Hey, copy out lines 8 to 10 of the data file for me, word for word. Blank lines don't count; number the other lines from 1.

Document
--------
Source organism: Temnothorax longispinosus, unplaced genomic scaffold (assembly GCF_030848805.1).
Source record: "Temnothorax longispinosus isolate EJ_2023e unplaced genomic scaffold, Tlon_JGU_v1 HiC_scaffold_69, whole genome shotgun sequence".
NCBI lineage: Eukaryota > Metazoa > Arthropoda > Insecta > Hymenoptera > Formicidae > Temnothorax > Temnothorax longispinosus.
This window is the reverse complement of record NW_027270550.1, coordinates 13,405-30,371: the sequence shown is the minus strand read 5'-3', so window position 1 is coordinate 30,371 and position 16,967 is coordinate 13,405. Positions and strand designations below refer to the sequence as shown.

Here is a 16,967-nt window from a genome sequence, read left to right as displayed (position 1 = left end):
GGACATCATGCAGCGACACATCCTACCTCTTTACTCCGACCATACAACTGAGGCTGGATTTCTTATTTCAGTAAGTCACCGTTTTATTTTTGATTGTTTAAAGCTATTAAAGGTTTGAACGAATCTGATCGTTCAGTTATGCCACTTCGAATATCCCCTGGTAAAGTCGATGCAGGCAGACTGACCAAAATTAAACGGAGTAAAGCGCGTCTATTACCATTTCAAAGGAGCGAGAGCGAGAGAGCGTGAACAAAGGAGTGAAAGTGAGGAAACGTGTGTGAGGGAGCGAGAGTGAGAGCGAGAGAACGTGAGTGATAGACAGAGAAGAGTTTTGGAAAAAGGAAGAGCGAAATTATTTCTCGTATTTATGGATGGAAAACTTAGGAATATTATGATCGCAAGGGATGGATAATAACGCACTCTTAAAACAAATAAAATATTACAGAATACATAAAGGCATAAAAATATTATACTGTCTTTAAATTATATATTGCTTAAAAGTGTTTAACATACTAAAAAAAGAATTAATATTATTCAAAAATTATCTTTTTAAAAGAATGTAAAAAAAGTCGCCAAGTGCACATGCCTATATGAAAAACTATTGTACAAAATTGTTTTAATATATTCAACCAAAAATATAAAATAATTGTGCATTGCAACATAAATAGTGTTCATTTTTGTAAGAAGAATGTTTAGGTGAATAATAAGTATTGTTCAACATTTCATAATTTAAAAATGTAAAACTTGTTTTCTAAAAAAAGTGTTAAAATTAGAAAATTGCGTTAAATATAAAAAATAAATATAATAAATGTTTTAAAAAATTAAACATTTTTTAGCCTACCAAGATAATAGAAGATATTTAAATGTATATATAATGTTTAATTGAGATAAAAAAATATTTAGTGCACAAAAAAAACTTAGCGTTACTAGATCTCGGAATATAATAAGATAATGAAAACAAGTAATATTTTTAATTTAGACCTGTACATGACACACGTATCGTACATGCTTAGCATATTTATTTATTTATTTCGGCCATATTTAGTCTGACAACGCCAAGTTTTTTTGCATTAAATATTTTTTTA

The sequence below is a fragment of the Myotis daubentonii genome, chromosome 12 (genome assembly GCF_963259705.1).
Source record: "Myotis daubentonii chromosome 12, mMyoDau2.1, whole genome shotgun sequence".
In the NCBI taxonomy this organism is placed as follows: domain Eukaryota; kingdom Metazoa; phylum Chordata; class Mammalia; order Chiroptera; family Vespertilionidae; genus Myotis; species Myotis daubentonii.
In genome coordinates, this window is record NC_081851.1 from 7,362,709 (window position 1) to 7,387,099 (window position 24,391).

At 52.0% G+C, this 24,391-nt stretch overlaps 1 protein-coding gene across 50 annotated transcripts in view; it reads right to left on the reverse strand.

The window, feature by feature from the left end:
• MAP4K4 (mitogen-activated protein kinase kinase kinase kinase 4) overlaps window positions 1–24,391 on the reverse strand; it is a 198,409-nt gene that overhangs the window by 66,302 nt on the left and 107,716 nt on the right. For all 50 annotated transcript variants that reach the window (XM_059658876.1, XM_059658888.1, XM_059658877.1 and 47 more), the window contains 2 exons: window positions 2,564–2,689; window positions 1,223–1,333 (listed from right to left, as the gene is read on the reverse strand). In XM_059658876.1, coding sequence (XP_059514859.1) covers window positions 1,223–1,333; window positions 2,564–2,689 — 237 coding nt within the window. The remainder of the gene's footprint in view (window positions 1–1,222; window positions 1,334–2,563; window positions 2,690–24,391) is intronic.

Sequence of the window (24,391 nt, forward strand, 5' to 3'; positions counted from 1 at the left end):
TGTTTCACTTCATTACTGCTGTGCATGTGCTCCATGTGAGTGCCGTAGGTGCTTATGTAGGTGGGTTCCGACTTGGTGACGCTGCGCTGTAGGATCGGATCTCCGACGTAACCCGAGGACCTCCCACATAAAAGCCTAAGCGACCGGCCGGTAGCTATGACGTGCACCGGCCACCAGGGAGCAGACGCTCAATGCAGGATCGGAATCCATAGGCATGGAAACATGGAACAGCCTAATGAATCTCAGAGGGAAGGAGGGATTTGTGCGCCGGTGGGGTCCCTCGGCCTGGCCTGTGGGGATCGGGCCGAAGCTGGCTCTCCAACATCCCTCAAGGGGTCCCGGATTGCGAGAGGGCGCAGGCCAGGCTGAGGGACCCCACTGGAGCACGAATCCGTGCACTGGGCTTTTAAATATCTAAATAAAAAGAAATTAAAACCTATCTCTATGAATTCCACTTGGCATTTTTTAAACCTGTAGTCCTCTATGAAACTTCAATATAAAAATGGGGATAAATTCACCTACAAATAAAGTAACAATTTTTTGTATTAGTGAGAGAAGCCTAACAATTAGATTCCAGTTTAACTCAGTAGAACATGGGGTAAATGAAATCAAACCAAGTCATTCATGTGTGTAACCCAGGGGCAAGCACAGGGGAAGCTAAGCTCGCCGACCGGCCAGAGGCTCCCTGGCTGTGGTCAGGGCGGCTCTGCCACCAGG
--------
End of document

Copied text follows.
Source record: "Myotis daubentonii chromosome 12, mMyoDau2.1, whole genome shotgun sequence".
In the NCBI taxonomy this organism is placed as follows: domain Eukaryota; kingdom Metazoa; phylum Chordata; class Mammalia; order Chiroptera; family Vespertilionidae; genus Myotis; species Myotis daubentonii.
In genome coordinates, this window is record NC_081851.1 from 7,362,709 (window position 1) to 7,387,099 (window position 24,391).